At every level of society, culture and state, the United Kingdom and the United States do more together in pursuit of shared security and prosperity than any other two nations in the world. The State Visit to the UK by President Trump and the First Lady this month celebrated that great transatlantic friendship, and our shared values of democracy, rule of law and justice.
The State Visit coincided with the 75th anniversary of the D-Day landings, commemorating the courage and sacrifice of those who gave their lives for our liberty, and reaffirming the enduring importance of the Western Alliance.
Looking ahead, Prime Minister May and President Trump took the opportunity to reaffirm their Governments’ commitment to an ambitious free trade agreement and a deeper UK/U.S. economic relationship when the UK leaves the European Union.
Sticking with visits, I am grateful to British Consul General Andrew Whittaker for taking part in the BABC economic summit while he was up here in April. During his summit remarks, Andrew spoke about the UK Government’s recently released Online Harms White Paper, the British Government’s strategy to make the UK the safest place in the world to be online and the best place to start and grow a digital business.
The internet and other new technologies have absolutely driven dramatic improvements to our economy and society. Yet people have strong and legitimate concerns about their safety, security and vulnerability to others’ harmful behaviours while they are online. So the Online Harms White Paper will make tech companies more responsible for their users’ safety online, especially children and other vulnerable groups, and will help to build trust in digital markets. It proposes a new duty of care on companies towards their users, overseen by an independent regulator, backed up by mandatory reporting requirements and effective enforcement powers. Companies will be required to take particularly robust action to tackle terrorist content and online child sexual exploitation and abuse. The white paper is open for comment until 1 July – details of how to comment are in the link above if you’re interested.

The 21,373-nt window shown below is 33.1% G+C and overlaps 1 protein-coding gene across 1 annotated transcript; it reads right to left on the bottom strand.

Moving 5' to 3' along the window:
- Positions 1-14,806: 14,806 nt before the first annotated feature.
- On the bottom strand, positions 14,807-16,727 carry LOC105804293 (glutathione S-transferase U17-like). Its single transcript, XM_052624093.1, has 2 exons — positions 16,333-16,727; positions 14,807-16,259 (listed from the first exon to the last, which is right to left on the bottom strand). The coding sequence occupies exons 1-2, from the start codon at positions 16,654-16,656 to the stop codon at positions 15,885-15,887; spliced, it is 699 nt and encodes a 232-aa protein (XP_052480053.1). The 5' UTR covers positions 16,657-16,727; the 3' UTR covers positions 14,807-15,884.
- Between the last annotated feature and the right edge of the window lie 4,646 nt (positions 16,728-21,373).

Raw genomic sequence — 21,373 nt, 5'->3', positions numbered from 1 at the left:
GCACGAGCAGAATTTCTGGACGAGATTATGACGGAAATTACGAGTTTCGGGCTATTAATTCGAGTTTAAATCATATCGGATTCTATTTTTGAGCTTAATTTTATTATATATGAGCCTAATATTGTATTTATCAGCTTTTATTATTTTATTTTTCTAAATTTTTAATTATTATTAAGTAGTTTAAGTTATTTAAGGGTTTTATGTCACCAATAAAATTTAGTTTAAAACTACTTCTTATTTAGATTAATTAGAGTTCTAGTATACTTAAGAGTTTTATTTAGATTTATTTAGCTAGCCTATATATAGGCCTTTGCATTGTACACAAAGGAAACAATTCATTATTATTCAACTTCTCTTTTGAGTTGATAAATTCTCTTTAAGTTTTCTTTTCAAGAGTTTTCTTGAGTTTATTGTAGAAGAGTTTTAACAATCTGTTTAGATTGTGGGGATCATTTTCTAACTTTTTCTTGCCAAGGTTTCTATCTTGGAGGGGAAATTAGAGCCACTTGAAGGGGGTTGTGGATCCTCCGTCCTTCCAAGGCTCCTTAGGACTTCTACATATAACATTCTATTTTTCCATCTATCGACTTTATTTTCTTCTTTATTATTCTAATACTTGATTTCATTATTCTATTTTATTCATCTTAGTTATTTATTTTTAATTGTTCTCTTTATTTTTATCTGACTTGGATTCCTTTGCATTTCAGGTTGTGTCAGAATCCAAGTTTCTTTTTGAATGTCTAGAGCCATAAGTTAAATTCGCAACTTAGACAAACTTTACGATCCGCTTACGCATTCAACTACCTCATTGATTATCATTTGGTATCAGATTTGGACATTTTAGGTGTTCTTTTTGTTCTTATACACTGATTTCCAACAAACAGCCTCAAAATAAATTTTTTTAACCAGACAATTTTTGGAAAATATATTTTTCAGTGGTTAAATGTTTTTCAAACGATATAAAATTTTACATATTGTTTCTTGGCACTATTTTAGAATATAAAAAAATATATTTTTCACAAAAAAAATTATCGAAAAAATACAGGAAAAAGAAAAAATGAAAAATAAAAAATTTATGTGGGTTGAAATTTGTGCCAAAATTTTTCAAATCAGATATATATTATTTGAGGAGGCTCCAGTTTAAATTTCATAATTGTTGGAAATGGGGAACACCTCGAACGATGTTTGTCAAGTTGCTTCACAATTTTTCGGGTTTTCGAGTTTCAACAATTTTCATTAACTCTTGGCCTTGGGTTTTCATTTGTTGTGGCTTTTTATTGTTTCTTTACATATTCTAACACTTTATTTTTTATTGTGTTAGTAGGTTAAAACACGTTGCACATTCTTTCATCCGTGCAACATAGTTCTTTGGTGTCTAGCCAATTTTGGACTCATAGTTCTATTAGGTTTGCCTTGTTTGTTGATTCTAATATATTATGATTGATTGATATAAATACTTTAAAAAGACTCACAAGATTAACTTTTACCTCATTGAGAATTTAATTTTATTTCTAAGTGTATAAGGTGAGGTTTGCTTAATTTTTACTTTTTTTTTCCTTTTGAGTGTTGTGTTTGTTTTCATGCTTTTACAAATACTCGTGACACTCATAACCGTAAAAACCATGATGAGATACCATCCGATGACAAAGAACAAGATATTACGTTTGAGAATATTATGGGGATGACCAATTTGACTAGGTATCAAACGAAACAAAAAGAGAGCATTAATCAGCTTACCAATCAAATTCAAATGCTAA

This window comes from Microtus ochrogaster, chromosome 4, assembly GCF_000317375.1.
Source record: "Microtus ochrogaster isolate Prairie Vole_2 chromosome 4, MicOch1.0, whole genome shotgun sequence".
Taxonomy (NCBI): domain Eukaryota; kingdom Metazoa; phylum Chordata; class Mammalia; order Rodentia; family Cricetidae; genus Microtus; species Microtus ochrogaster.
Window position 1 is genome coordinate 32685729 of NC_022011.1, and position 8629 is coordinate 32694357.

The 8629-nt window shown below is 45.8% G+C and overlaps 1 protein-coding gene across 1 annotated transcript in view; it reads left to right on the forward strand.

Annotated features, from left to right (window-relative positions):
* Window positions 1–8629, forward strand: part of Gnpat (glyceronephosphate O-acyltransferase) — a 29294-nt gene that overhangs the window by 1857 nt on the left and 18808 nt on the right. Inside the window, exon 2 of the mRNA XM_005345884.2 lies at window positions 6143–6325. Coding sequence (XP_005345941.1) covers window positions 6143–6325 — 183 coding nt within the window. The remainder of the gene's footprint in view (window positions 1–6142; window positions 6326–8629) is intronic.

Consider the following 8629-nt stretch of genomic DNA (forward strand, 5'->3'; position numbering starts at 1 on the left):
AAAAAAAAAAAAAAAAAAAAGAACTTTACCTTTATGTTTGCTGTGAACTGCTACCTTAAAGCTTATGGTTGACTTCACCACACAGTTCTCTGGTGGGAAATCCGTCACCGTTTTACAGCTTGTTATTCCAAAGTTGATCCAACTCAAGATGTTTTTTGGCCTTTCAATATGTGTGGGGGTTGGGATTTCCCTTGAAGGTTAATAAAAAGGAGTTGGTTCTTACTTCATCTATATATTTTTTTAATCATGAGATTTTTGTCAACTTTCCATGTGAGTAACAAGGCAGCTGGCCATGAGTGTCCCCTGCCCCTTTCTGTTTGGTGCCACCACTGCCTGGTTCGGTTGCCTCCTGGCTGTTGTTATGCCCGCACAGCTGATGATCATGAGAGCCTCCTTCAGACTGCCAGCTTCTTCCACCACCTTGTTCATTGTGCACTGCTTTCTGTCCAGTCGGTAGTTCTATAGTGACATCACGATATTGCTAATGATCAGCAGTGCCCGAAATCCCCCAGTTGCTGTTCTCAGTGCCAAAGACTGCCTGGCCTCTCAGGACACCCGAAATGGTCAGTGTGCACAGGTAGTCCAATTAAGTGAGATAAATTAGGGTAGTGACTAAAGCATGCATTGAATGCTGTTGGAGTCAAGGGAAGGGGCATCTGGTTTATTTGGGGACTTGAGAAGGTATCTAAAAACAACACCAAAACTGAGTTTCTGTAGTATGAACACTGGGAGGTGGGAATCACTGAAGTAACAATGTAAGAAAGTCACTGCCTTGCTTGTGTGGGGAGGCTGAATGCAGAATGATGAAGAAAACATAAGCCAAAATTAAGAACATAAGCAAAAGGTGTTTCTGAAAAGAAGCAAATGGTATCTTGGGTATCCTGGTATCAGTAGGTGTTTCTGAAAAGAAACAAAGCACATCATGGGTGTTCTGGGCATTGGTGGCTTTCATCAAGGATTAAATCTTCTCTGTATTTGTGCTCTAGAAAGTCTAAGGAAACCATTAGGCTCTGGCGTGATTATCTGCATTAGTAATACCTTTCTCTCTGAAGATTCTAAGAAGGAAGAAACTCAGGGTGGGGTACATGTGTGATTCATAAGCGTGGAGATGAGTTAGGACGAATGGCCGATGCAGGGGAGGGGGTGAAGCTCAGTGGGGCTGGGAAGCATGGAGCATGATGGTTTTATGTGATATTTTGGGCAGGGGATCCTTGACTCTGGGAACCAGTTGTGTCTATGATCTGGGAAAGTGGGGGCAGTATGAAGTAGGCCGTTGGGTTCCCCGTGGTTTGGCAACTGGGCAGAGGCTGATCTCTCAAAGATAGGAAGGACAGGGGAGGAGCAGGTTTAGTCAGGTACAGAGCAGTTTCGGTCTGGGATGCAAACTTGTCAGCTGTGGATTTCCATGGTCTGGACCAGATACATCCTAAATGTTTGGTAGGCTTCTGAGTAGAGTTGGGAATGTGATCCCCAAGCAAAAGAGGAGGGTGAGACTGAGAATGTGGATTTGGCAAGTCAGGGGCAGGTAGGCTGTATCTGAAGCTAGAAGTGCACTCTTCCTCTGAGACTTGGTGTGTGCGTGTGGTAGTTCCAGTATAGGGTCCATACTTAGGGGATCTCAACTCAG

Finally, as trailed in my last column, I’m excited that my office and BABC are joining together for the UK’s official Love is GREAT team in this year’s Seattle Pride Parade on 30 June, celebrating LGBT rights, equality and inclusion. Did you know that there are more than 60 annual Pride events in cities across the UK? Please do register here if you’d like to walk with us in Seattle: https://www.babcpnw.org/pride.
Consul (Business and Government Affairs)
UK Government office, Seattle